Make Your Own Soap in an Hour or Less

June 2009
Ever since I made my own laundry detergent, I've been wanting to make my own homemade soap--especially after I found out I could use my herb garden to scent it. 140finishedsoap2I contacted Jennifer Mason, a local crafter and seamstress who runs hip-threads.com, and asked her if she would walk me through the steps. She has been making (and selling) homemade soaps for three years and has crafted hundreds of different bars. She was kind enough to slow down the process for those of us looking to get started.

Before you begin, you'll need to buy a couple things. Pick up some glycerin (see step 1), some plastic molds (available at craft stores), and keep a measuring cup nearby. Other than that, grab yourself a glass of wine, and you're set.

Step 1: Purchase glycerin.

Most one- and five-pound blocks of glycerin can be found at many craft stores, such as Jo-Ann and Michael's. If you're looking to make hand soap for the kitchen or bathroom, Mason recommends the clear, olive oil glycerin. Look for the phrase "suspending soap." glycerin140

"Suspending soap helps all the ingredients not fall to the bottom," she says. If you're wanting to make a soap for the shower, Mason suggests using the shea butter glycerin, which is more soft and creamy for the body. These run $24.99 for five pounds, which she says will yield enough soap for a year.

Bonus tip: If you sign up for e-mail coupons at Jo-Ann, you'll regularly get 50 percent-off coupons to cut your soap-making costs in half.

Step 2: Nuke the glycerin.

140microwaveYour soap will be made up of small squares, much like a chocolate bar. Carve out six to eight of the smaller squares and toss them into a measuring cup: This amount makes two to three bars of soap. Use a lesser power on the microwave (think level six or seven) and put it in for two minutes.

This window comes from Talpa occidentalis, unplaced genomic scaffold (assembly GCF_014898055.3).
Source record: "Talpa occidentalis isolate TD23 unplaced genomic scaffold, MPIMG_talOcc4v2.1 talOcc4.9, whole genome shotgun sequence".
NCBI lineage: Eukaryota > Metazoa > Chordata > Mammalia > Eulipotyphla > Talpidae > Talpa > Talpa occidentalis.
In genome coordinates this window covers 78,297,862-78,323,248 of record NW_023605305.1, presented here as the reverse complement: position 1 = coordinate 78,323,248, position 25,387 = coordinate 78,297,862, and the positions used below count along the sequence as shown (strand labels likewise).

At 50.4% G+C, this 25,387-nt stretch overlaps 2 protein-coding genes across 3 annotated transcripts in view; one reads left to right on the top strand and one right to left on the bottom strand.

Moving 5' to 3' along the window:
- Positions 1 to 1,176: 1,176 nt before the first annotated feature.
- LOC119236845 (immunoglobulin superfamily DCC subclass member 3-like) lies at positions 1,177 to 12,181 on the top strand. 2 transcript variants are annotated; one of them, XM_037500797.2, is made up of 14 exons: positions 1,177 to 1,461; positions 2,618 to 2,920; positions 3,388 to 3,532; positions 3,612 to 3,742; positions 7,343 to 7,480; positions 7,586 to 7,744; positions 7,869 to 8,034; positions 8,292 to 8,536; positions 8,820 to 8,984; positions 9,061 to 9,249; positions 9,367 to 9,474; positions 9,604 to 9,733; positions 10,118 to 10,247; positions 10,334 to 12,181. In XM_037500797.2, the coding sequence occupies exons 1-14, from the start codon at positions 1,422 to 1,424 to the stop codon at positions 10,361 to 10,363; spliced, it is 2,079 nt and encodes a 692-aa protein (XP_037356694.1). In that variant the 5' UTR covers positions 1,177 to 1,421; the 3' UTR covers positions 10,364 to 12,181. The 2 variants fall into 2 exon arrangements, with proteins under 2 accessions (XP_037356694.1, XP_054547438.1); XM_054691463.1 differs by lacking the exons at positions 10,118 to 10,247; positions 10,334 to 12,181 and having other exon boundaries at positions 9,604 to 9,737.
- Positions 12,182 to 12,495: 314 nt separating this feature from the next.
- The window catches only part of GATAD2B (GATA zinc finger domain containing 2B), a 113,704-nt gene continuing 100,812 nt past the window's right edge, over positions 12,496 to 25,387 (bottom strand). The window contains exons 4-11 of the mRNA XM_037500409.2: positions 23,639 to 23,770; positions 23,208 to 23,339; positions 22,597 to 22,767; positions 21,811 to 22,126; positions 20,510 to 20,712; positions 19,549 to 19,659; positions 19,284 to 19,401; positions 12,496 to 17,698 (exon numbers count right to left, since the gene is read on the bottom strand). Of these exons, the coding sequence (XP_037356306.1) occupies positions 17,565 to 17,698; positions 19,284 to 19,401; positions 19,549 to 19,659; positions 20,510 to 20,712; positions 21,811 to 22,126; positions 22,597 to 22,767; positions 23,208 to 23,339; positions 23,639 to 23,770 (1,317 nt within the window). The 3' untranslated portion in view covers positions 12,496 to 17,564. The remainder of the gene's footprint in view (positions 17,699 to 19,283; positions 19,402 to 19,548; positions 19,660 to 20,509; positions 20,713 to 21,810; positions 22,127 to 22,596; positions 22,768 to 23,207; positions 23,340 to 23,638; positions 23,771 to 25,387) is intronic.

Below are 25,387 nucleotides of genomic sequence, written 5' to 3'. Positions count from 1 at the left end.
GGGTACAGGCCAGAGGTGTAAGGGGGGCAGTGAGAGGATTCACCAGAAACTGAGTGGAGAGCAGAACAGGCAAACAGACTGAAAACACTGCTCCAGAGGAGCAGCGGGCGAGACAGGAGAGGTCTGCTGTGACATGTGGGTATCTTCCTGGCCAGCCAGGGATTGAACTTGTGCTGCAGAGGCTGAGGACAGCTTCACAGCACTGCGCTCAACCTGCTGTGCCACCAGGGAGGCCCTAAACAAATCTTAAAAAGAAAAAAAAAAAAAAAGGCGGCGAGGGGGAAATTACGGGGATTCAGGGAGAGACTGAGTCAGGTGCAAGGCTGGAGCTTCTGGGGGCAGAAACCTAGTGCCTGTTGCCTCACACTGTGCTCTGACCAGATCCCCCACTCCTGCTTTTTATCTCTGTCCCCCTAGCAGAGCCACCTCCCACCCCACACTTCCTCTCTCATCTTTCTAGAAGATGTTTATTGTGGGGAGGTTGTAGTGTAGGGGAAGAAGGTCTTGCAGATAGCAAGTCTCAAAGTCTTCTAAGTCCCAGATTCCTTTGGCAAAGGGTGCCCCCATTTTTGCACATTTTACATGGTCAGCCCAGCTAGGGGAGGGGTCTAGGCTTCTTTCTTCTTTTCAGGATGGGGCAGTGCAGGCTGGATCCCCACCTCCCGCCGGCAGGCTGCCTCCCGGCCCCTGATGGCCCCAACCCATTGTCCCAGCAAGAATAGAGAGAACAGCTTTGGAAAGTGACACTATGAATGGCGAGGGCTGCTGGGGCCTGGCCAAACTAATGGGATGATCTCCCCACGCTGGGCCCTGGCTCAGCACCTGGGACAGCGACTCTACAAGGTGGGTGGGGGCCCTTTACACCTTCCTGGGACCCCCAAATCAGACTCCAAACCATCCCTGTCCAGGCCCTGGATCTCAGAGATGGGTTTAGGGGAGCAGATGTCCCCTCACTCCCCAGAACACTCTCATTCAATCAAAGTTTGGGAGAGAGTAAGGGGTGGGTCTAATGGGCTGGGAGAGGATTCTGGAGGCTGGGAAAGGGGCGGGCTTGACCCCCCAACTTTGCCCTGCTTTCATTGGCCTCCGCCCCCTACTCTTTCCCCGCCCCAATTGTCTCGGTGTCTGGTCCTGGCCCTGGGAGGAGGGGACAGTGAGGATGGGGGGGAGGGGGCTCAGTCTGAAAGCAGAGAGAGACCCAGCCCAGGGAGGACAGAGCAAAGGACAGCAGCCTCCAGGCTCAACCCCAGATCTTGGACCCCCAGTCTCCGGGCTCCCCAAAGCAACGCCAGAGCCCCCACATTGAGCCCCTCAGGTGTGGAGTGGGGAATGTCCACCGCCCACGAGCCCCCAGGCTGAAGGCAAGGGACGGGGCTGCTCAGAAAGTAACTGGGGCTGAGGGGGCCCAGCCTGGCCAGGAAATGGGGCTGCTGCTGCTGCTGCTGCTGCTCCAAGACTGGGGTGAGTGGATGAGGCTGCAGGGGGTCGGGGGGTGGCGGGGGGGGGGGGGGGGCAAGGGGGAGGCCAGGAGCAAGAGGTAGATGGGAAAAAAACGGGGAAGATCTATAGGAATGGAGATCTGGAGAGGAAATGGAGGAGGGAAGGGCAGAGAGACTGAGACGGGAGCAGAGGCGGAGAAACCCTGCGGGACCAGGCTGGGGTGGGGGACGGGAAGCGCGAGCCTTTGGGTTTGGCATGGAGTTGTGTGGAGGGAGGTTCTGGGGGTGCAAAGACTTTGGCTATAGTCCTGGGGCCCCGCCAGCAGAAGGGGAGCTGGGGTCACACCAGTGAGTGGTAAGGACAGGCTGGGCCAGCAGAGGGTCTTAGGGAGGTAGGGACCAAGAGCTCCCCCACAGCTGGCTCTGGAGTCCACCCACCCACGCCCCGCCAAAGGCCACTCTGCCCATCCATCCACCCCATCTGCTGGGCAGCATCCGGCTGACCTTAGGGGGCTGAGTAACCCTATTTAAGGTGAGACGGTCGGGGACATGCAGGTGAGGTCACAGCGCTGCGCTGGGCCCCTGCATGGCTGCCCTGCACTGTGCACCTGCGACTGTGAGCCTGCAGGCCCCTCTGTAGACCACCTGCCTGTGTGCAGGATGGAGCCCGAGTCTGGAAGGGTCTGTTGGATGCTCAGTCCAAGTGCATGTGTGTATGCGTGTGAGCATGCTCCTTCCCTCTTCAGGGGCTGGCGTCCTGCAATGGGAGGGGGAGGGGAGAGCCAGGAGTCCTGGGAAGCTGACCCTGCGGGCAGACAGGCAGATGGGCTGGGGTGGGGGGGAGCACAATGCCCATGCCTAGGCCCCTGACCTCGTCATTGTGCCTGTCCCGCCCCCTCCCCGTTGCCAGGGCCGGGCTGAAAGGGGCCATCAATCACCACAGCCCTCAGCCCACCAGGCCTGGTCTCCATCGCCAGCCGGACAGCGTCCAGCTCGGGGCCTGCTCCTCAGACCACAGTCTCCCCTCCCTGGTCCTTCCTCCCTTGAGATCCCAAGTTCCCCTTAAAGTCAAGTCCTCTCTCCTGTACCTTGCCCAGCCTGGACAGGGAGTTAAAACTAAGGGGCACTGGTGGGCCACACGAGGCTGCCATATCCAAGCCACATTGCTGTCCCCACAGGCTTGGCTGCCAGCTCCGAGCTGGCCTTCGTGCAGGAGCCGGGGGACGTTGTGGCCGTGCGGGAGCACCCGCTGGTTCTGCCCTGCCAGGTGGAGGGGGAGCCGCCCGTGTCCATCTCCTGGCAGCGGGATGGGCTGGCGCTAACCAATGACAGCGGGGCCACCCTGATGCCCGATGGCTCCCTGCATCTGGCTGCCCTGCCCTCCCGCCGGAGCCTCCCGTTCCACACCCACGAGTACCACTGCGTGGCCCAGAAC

Bonus tip: Mason recommends watching the glycerin to make sure it doesn't get too hot--otherwise it will melt your mold. Let it cool off if it's boiling or steaming. If you dip your finger in the mixture, it should feel like a hot coffee that is still comfortable for you to drink. Mason watches for the glycerin to build a slight skin, not unlike the film that can form on the top of hot chocolate as it cools.

Step 3: Mix in the herbs.

While the glycerin is nearing the right temperature, it's time to add the nice smells. 140herbs

If you want to make hand soap, grab basil, parsley, and oregano, which are naturally anti-bacterial. Mason recommends starting with around a half a tablespoon of each, and stirring. For the body soap, she adds scents like peppermint, lavender, and vanilla. (Just add a drop or two of the extracts.)

Bonus tip: If you don't have a lot of herbs, raid your tea bags. Mason says green teas and chamomile can work great for bath soap, and spice and zinger teas are good for hands. Cut open two bags and dump the contents into your melted glycerin.

Step 4: Pour it in the molds. ladle140

Ladle the glycerin and herb mixture into the molds.

Bonus tip: Mason buys her reusable molds, which have room for three or four soaps, but she says to look around your home for inspiration. "Kids toys can be good shapes, or use old soap dishes," she says.

Step 5: Let the soap set.

140popout2Either let your soap set out on the counter for 30 minutes, or put it in the freezer, which is what Mason does. Freezing the soap cuts the setting time nearly in half and helps the soap pop out of the molds a bit easier. Once your soap is set, turn it upside down, and use consistent, gentle pressure to pop it out of the mold.

Bonus tip: You may want to immediately throw your new soap in the soap dishes around your house, but if you have extras, simply store them away in saran wrap. Mason also recommends using your leftovers as a gift.